According to an article from Reuters, the six-digit passcode required to gain entry into Tesla's electric sedan isn't the only flaw in the car's security Dhanjani – himself a Tesla Model S owner – has found. That said, the car's electronic key fob is still required to start and drive the vehicle, meaning thieves would only have the ability to steal things left inside the car and wouldn't actually be able to operate it or drive it away.
"It's a big issue where a $100,000 car should be relying on a six-character static password," said Dhanjani, who has shared his findings with Tesla.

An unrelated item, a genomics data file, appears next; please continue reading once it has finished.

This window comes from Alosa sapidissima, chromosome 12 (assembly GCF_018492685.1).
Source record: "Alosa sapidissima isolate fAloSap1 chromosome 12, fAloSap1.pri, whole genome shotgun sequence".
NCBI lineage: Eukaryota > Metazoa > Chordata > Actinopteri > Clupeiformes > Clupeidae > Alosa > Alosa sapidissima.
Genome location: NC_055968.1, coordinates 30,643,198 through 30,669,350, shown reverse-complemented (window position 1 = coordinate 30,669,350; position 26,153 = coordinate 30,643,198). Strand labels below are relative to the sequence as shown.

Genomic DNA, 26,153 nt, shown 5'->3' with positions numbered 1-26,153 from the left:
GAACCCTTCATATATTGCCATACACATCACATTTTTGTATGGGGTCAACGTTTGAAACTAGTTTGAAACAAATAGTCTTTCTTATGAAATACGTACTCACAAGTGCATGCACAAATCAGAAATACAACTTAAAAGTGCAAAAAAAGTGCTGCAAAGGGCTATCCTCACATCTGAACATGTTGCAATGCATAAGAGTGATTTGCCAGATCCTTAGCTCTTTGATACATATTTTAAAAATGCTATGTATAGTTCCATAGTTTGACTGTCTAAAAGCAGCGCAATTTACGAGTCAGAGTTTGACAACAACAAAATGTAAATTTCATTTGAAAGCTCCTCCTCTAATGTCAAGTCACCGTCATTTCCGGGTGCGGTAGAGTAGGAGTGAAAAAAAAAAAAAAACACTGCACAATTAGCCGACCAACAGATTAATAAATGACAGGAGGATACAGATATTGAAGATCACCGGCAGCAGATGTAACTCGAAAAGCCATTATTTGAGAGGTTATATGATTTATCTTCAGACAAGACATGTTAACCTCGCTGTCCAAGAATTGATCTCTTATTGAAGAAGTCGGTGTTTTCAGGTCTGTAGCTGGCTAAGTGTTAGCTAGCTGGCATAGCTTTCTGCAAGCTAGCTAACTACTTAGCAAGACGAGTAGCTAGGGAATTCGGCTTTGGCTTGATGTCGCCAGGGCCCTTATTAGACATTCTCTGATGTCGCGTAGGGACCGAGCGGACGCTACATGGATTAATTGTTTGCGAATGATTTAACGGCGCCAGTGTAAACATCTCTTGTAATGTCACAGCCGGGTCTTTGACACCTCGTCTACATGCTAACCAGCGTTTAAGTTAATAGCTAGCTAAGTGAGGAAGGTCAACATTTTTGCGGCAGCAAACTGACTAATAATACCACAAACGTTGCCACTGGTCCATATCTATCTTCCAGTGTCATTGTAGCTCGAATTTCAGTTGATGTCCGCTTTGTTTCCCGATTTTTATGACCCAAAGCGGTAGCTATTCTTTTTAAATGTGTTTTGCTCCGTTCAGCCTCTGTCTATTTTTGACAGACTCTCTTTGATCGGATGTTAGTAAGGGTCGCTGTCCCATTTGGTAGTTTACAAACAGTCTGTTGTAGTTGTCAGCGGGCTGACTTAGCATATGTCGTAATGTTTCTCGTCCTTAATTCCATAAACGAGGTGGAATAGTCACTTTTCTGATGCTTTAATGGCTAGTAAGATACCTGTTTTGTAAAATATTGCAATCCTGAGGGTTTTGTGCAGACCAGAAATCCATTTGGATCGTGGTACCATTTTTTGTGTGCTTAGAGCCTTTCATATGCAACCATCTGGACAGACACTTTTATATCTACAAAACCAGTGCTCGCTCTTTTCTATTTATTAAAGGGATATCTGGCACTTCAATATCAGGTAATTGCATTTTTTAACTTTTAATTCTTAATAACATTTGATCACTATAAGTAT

We agree, sort of. While we certainly don't like the idea of unlocking anyone's automobile for nefarious means, nobody can deny that thieves and other not-so-pleasant people have been breaking into and stealing cars ever since their invention. Ford has used manual-entry keypad entry systems for decades, remote access keys have been hacked in the past, and, of course, the old-fashioned brick-through-the-window approach happens more times every day than we'd like to think about...
Still, this potential security flaw is worth investigating, especially, we'd imagine, to current and future Tesla owners. We've reached out to Tesla for comment and will update this story if and when we hear back.